Altogether, the governor has directed $100 million under the program go to farmers harmed from a range of economic setbacks largely out of their control.
“From trade wars and supply chain issues to environmental issues, Wisconsin farmers and their families have faced challenges for years as they’ve worked to make sure Wisconsinites and families across the country could put food on their tables,” Evers said in a statement. “Our farmers have always had our backs, and we’ve got to have theirs.”
The first two rounds of the Farm Support Program distributed about $50 million to more than 15,000 farmers across the state in 2020. This most recent round saw a 33% increase in the number of applications for assistance.
Direct support to farmers through three rounds of the program exceeded $1 million per county in more than half of the state’s 72 counties. Farmers in Grant County, for example, received more than $6 million. Marathon and Dodge counties, it was more than $3.6 million.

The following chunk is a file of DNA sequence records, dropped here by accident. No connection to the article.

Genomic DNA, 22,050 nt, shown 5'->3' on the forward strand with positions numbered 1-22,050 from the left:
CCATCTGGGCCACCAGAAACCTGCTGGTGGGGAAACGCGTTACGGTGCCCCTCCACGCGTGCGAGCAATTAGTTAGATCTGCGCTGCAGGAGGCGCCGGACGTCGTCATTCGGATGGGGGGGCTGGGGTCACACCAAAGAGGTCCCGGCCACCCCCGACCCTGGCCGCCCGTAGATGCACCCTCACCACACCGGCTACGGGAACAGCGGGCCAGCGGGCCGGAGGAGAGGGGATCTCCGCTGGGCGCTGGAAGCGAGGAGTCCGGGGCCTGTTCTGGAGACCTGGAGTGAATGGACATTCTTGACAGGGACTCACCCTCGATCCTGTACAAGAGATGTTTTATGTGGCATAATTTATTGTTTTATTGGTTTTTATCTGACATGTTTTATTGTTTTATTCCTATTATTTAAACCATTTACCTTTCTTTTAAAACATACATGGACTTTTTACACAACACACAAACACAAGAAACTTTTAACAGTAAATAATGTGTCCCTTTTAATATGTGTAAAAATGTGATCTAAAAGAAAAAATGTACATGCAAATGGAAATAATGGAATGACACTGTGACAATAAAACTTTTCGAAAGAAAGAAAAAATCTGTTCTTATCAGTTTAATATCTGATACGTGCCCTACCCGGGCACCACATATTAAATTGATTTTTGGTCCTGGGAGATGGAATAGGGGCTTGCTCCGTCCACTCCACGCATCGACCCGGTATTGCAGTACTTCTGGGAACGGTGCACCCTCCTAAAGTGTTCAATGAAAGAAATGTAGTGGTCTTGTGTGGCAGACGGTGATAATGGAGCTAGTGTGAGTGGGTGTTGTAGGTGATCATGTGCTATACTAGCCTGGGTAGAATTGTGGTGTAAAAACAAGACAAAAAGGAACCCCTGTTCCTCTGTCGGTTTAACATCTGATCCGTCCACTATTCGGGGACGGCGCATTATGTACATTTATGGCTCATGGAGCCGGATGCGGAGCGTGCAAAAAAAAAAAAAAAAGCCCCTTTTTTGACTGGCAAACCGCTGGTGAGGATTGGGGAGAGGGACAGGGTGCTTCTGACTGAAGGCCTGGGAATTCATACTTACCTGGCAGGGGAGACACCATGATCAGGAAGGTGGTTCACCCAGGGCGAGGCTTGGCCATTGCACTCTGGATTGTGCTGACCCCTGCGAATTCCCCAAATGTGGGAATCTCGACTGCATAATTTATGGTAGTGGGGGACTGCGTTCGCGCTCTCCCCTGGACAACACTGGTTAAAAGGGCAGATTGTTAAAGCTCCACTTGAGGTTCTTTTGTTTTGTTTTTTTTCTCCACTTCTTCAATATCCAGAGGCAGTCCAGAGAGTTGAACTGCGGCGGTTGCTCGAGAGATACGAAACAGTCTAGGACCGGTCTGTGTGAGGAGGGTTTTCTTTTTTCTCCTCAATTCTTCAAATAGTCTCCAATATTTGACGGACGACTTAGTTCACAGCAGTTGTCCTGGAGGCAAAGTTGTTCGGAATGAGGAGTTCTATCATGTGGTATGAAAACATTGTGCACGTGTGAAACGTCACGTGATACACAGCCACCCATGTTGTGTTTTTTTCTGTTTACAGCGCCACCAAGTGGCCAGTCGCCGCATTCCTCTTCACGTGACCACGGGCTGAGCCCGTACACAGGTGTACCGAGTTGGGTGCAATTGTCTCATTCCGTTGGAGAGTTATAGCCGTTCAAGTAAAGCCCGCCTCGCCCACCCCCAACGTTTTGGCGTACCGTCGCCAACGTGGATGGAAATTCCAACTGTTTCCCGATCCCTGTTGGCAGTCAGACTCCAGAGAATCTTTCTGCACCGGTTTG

Since 2000, Wisconsin has lost 68% of its dairy farms, most of them small- and medium-sized operations that couldn’t withstand years of low milk prices, rising costs, and trouble finding hired help.
An estimated one-in-nine Wisconsin jobs are in agriculture.
“So the interest we saw in this program has far-reaching impacts,” state Agriculture Secretary Randy Romanski said in a statement. “Farmers recirculate these dollars in their local communities.”
Taxes, regulations and supply chain problems are among the issues farmers are struggling with as the price they receive for their goods sometimes doesn’t even cover their costs.
Some Wisconsin farmers have called for changes in federal policies.
“It’s clear that we need to be looking at improving upon our food systems and making them work better for both the farmer and the consumer,” said Darin Von Ruden, president of Wisconsin Farmers Union, a group representing mostly small and midsize farms.
Even 15 cents more for a gallon of milk at the grocery store could help dairy farmers, provided they captured the increase, according to Von Ruden.
“I think many consumers would be willing to pay that to keep family farms on the land,” he said.
“We need to make sure we’re working on a system that can accommodate different types of dairy practices, which is not the case with our current system. The present model is trending toward increased consolidation and weakened food security with the loss of family farms.”